The Death of the Moth, and other essays, by Virginia Woolf

The Historian and “The Gibbon” *

* Written in March 1937.

“Yet, upon the whole, the HISTORY OF THE DECLINE AND FALL seems to have struck root, both at home and abroad, and may, perhaps, a hundred years hence still continue to be abused.” So Gibbon wrote in the calm confidence of immortality; and let us confirm him in his own opinion of his book by showing, in the first place, that it has one quality of permanence — it still excites abuse. Few people can read the whole of the DECLINE AND FALL without admitting that some chapters have glided away without leaving a trace; that many pages are no more than a concussion of sonorous sounds; and that innumerable figures have passed across the stage without printing even their names upon our memories. We seem, for hours on end, mounted on a celestial rocking-horse which, as it gently sways up and down, remains rooted to a single spot. In the soporific idleness thus induced we recall with regret the vivid partisanship of Macaulay, the fitful and violent poetry of Carlyle. We suspect that the vast fame with which the great historian is surrounded is one of those vague diffusions of acquiescence which gather when people are too busy, too lazy or too timid to see things for themselves. And to justify this suspicion it is easy to gather pomposities of diction — the Church has become “the sacred edifice”; and sentences so stereotyped that they chime like bells —“destroyed the confidence” must be followed by “and excited the resentment”; while characters are daubed in with single epithets like “the vicious” or “the virtuous,” and are so crudely jointed that they seem capable only of the extreme antics of puppets dangling from a string. It is easy, in short, to suppose that Gibbon owed some part of his fame to the gratitude of journalists on whom he bestowed the gift of a style singularly open to imitation and well adapted to invest little ideas with large bodies. And then we turn to the book again, and to our amazement we find that the rocking-horse has left the ground; we are mounted on a winged steed; we are sweeping in wide circles through the air and below us Europe unfolds; the ages change and pass; a miracle has taken place.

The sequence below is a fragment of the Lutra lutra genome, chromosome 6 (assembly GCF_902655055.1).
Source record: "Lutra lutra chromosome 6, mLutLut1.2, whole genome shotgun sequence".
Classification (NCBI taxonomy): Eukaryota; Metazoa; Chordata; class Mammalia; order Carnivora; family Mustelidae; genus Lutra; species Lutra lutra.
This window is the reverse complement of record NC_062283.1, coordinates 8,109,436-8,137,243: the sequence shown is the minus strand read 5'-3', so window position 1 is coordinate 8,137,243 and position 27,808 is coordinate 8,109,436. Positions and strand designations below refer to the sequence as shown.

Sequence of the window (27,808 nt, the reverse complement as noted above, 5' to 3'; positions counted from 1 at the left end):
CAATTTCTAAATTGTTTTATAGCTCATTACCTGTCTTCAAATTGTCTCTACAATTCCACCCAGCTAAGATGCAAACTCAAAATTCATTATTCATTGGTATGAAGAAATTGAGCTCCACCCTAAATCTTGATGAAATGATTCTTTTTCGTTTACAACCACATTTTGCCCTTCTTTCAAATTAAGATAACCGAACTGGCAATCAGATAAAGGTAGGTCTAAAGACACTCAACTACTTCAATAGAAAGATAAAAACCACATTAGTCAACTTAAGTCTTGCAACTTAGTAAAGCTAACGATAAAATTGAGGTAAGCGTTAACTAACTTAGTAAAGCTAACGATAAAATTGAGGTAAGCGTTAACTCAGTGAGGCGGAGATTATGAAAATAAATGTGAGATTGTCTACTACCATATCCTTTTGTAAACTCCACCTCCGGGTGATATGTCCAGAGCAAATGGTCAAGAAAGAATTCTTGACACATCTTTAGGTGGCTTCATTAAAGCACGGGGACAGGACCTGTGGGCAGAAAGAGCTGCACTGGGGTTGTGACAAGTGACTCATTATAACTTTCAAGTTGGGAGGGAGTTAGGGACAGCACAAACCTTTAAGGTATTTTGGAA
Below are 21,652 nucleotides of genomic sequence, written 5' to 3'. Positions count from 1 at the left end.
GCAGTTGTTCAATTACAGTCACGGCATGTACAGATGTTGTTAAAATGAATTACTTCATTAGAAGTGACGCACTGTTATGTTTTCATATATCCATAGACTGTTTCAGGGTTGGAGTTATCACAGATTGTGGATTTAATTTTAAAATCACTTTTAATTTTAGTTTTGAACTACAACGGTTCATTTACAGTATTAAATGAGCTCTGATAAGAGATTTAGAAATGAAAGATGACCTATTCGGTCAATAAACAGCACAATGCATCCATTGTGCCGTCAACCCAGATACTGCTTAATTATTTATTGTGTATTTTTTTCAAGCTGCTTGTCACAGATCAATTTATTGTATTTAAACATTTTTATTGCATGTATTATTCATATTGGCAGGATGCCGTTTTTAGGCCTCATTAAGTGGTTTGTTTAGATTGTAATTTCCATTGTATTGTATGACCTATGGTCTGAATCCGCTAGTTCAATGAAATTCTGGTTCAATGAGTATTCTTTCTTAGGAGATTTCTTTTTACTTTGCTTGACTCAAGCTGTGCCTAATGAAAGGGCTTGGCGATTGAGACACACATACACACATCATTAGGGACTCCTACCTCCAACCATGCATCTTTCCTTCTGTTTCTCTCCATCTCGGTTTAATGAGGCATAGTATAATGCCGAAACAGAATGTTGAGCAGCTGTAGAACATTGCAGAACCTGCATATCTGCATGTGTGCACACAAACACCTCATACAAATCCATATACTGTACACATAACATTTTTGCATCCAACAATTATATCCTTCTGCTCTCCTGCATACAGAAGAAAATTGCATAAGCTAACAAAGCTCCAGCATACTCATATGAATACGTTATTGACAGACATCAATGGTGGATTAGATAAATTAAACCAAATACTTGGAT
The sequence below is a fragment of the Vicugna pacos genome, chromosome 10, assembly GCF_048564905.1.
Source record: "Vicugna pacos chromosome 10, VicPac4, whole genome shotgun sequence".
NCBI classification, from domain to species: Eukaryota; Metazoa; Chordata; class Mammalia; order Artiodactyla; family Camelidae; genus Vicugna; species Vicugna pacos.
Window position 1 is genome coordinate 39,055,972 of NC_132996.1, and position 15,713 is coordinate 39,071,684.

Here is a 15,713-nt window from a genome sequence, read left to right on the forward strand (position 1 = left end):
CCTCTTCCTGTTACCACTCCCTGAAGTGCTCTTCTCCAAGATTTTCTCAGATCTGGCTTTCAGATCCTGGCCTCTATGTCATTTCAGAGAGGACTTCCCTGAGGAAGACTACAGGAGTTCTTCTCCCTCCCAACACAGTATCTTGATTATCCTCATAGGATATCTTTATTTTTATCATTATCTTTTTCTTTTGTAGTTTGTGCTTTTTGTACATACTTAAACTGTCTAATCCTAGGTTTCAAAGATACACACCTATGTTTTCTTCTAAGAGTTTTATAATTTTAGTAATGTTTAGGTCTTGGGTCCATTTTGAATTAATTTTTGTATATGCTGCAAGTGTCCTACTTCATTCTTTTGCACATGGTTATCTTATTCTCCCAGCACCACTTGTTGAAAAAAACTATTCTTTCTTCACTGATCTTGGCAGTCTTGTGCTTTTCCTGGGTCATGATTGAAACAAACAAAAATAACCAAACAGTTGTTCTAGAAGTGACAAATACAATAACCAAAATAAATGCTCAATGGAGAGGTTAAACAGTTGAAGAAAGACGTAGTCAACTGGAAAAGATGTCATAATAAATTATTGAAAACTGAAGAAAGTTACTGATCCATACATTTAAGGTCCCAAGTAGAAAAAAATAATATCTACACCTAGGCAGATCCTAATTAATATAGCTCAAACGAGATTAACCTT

But miracle is not a word to use in writing of Gibbon. If miracle there was it lay in the inexplicable fact which Gibbon, who seldom stresses a word, himself thought worthy of italics: “ . . . I KNOW by experience, that from my early youth I aspired to the character of an historian.” Once that seed was planted so mysteriously in the sickly boy whose erudition amazed his tutor there was more of the rational than of the miraculous in the process by which that gift was developed and brought to fruition. Nothing, in the first place, could have been more cautious, more deliberate and more far-sighted than Gibbon’s choice of a subject. A historian he had to be; but historian of what? The history of the Swiss was rejected; the history of Florence was rejected; for a long time he played with the idea of a life of Sir Walter Raleigh. Then that, too, was rejected and for reasons that are extremely illuminating: